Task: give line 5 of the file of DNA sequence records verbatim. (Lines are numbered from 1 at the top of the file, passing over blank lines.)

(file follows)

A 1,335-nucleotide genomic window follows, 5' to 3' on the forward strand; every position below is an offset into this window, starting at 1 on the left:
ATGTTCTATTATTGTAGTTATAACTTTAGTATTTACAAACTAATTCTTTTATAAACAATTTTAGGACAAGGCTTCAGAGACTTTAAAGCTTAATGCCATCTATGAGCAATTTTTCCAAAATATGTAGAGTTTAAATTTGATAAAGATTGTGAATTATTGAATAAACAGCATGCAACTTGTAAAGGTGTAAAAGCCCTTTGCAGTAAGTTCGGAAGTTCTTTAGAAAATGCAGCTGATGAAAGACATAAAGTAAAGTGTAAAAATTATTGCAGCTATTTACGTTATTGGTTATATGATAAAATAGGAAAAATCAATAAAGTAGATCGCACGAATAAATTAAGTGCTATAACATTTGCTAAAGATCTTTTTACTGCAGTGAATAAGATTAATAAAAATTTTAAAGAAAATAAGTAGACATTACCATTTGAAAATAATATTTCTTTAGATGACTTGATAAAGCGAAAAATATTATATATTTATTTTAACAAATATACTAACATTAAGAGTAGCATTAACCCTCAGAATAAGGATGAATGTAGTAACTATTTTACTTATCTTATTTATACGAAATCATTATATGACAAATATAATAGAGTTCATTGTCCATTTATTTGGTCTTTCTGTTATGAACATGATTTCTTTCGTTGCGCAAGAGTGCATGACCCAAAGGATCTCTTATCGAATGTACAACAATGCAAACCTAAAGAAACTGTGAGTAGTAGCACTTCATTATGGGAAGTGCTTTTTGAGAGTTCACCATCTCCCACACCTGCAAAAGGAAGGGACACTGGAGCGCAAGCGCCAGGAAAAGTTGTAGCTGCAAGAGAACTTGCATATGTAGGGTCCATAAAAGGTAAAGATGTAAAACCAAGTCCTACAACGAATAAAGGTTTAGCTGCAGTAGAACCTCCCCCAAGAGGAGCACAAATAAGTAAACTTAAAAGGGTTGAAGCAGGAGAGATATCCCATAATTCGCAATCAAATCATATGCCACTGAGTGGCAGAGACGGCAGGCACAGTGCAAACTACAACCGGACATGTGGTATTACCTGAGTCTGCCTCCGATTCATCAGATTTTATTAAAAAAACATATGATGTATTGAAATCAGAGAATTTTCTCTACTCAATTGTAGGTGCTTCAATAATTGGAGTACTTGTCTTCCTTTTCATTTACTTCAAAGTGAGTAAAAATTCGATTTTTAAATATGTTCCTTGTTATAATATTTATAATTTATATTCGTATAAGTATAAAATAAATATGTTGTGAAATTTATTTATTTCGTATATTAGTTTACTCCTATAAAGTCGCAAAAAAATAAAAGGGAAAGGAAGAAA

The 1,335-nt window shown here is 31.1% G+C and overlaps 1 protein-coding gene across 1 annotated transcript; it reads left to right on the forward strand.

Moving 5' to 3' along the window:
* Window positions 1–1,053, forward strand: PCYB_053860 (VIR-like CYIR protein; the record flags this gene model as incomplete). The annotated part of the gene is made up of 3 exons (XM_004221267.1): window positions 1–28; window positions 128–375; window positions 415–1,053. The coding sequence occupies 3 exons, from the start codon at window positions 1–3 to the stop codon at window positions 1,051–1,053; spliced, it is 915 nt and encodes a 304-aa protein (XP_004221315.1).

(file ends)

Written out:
* Window positions 1–1,053, forward strand: PCYB_053860 (VIR-like CYIR protein; the record flags this gene model as incomplete). The annotated part of the gene is made up of 3 exons (XM_004221267.1): window positions 1–28; window positions 128–375; window positions 415–1,053. The coding sequence occupies 3 exons, from the start codon at window positions 1–3 to the stop codon at window positions 1,051–1,053; spliced, it is 915 nt and encodes a 304-aa protein (XP_004221315.1).